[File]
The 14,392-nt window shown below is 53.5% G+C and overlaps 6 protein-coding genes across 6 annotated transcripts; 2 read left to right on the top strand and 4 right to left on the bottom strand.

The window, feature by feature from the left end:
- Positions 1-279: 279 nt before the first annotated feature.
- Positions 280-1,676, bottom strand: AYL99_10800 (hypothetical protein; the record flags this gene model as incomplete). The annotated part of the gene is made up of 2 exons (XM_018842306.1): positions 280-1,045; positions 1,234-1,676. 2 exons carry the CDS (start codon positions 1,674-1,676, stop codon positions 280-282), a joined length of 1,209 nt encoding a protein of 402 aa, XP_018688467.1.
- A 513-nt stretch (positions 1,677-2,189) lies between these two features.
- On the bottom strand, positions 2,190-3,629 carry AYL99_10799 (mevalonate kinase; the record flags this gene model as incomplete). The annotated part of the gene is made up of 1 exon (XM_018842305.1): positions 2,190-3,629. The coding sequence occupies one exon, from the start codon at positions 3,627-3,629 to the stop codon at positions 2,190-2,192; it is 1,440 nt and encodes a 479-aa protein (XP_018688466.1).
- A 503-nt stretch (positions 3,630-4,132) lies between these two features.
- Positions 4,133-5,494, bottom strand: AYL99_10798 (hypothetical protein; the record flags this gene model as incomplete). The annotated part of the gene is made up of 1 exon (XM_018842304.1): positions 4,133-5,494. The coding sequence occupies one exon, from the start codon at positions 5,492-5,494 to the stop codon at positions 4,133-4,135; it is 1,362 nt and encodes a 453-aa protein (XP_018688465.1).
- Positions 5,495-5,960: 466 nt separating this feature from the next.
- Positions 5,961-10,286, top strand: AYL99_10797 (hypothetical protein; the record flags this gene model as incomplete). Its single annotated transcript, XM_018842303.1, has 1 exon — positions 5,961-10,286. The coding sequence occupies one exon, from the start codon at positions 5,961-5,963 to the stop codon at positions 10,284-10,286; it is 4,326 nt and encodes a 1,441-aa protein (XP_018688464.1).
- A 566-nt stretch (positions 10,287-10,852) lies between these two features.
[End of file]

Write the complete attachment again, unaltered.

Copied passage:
The 14,392-nt window shown below is 53.5% G+C and overlaps 6 protein-coding genes across 6 annotated transcripts; 2 read left to right on the top strand and 4 right to left on the bottom strand.

The window, feature by feature from the left end:
- Positions 1-279: 279 nt before the first annotated feature.
- Positions 280-1,676, bottom strand: AYL99_10800 (hypothetical protein; the record flags this gene model as incomplete). The annotated part of the gene is made up of 2 exons (XM_018842306.1): positions 280-1,045; positions 1,234-1,676. 2 exons carry the CDS (start codon positions 1,674-1,676, stop codon positions 280-282), a joined length of 1,209 nt encoding a protein of 402 aa, XP_018688467.1.
- A 513-nt stretch (positions 1,677-2,189) lies between these two features.
- On the bottom strand, positions 2,190-3,629 carry AYL99_10799 (mevalonate kinase; the record flags this gene model as incomplete). The annotated part of the gene is made up of 1 exon (XM_018842305.1): positions 2,190-3,629. The coding sequence occupies one exon, from the start codon at positions 3,627-3,629 to the stop codon at positions 2,190-2,192; it is 1,440 nt and encodes a 479-aa protein (XP_018688466.1).
- A 503-nt stretch (positions 3,630-4,132) lies between these two features.
- Positions 4,133-5,494, bottom strand: AYL99_10798 (hypothetical protein; the record flags this gene model as incomplete). The annotated part of the gene is made up of 1 exon (XM_018842304.1): positions 4,133-5,494. The coding sequence occupies one exon, from the start codon at positions 5,492-5,494 to the stop codon at positions 4,133-4,135; it is 1,362 nt and encodes a 453-aa protein (XP_018688465.1).
- Positions 5,495-5,960: 466 nt separating this feature from the next.
- Positions 5,961-10,286, top strand: AYL99_10797 (hypothetical protein; the record flags this gene model as incomplete). Its single annotated transcript, XM_018842303.1, has 1 exon — positions 5,961-10,286. The coding sequence occupies one exon, from the start codon at positions 5,961-5,963 to the stop codon at positions 10,284-10,286; it is 4,326 nt and encodes a 1,441-aa protein (XP_018688464.1).
- A 566-nt stretch (positions 10,287-10,852) lies between these two features.